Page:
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T1 Manufacturing appears to be non-profit

Author
Tau Cabalander
Retirement Retreat
Working Stiffs
#21 - 2017-05-09 19:32:11 UTC
Sabriz Adoudel wrote:
If you are talking about items where ME 10 is an enormous amount of research, I often find there is more profit in reselling the ME 10 BPO, and reseraching a new one...

I personally don't like doing that, as the BPO market is small (inversely proportional to the BPO cost), and BPO effectively last forever, so the more you sell, the smaller the market gets.

Copies are a better idea.
Tipa Riot
Federal Navy Academy
Gallente Federation
#22 - 2017-05-10 12:03:08 UTC
Sometimes I feel there is an unlimited sink of BPOs somewhere ... I made xx billions selling even unresearched BPOs at markup and the demand does not seem to decrease.

I'm my own NPC alt.

Messenger Of Truth
Butlerian Crusade
#23 - 2017-05-10 18:48:55 UTC  |  Edited by: Messenger Of Truth
When I first started manufacturing I was plexing my account from T1 items! There's definitely profit to be had. What's profitable changes over time though, so making a spreadsheet or using EVEIPH is helpful.

Trade Hub Price Checker: stop.hammerti.me.uk/pricecheck

Visit "Haulers Channel" in game for all matters courier-related.

Structure name/system API: stop.hammerti.me.uk/api

James Zealot
BENEVOLENC3
The Watchmen.
#24 - 2017-05-10 22:00:33 UTC
Tipa Riot wrote:
How? Understanding the market and lots of research ... if you are too lazy, bad luck.


I feel that "understanding the market and lots of research" means a **** ton of invested time and effort. Some of us have lives, so I feel it's not 100% accurate/fair to say "too lazy, bad luck". You also need to understand more than one market/item at a time to make any real isk. You also need a nice bankroll to stockpile for when those particular items drop below a nice profit window/price. You also need to know people and source your materials wisely. All of that requires a lot of time and effort yes, and, again, some of us have lives outside of eve. I'm also pretty sure you didn't just acquire your knowledge over night or even a couple of weeks for that matter. Probably spent a considerable amount of hours researching. So it might be true in some cases that people are lazy, but most of the time, people have better **** to do with their time than sit in eve to monitor markets.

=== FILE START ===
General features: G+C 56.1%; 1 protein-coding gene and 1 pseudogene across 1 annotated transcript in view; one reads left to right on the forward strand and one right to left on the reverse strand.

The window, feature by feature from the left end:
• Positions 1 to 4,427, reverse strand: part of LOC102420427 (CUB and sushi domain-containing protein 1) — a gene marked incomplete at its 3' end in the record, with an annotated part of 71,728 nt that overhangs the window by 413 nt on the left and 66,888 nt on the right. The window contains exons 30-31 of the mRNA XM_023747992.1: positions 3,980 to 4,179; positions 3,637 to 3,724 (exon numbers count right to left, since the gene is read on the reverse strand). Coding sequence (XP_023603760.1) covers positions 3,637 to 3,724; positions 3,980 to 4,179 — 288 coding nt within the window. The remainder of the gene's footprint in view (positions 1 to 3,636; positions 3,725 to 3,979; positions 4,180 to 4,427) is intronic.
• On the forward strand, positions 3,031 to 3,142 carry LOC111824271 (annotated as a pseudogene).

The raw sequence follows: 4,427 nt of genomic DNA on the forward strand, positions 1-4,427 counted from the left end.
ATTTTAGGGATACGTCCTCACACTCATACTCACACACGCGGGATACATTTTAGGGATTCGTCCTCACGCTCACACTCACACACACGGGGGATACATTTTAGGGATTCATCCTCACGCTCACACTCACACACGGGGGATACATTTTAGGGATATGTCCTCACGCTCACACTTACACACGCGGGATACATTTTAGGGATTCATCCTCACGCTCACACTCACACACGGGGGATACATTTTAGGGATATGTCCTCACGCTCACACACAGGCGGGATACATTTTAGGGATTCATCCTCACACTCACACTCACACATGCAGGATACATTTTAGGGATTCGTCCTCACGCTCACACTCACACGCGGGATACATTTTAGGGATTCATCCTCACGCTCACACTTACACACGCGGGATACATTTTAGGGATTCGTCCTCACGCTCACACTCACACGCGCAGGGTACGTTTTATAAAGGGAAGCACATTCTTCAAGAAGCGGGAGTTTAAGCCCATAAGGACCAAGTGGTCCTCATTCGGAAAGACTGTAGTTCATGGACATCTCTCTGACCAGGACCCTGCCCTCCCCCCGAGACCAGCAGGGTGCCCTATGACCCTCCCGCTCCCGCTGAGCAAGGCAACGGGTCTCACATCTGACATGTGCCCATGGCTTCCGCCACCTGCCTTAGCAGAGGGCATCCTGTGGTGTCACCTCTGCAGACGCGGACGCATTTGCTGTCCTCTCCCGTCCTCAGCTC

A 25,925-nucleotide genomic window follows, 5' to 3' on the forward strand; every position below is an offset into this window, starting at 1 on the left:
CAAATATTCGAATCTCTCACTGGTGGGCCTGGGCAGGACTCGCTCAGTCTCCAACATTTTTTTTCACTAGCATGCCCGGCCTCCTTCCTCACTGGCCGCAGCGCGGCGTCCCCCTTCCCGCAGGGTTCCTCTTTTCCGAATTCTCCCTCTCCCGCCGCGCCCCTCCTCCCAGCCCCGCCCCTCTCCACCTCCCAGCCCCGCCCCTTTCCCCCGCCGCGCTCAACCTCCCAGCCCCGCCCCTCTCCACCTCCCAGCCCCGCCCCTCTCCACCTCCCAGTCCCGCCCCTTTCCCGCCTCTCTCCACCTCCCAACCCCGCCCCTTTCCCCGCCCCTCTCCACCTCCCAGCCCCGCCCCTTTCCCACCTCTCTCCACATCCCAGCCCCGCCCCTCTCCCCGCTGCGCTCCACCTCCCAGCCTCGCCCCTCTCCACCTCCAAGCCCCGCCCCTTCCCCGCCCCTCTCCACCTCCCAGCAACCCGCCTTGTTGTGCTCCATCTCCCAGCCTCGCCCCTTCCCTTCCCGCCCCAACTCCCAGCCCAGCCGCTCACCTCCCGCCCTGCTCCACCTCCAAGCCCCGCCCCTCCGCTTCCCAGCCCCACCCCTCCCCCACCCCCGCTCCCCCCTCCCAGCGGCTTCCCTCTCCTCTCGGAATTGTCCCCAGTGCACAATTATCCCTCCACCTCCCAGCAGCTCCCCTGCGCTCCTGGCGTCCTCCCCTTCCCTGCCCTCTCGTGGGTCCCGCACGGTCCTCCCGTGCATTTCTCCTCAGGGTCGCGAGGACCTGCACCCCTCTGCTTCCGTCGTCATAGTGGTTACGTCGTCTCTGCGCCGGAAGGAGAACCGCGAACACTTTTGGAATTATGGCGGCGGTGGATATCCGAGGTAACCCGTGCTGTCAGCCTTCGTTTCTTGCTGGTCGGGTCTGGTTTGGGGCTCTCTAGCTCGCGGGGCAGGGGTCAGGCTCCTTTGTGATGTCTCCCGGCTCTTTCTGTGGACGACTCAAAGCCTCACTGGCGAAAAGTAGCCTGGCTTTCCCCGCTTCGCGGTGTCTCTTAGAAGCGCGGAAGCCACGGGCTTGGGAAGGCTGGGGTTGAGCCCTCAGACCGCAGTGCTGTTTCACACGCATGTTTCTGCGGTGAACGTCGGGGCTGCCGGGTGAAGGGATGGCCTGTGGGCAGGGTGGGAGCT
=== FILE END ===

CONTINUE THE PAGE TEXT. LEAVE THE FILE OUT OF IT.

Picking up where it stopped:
James Zealot
BENEVOLENC3
The Watchmen.
#25 - 2017-05-10 22:05:21 UTC
Do Little wrote:
First question to ask is "are there meta versions of this module that drop as mission loot?" If the answer is yes, the only purpose for the T1 module will be as input for the T2 manufacturing process. The meta versions are better and often cheaper than player built T1.

A second question to ask "is this consumable?" Stuff in Eve doesn't wear out or go obsolete.

T1 rigs are easy to make, 1 time use (you can't unfit them) and a lot of them are quite profitable. You're better off as a small producer since you can purchase small lots of salvage at backwater stations at a lower cost than buying from aggregators in trade hubs.

Containers and deployables like Mobile Depot are usually profitable so are some ammunition and charges.

Use a tool like https://www.fuzzwork.co.uk/blueprint/ to investigate products you're interested in.

Once you've made something, you need to pick a trade hub and sell it. Immediate sales to buy orders are convenient but not profitable (at least for the seller). You need to create a sell order and manage it. In general, the more steps in the value chain you participate in, the better your profit margins will be.

The important thing to remember is that Eve is a game, if you're enjoying yourself it really doesn't matter how much ISK you're making.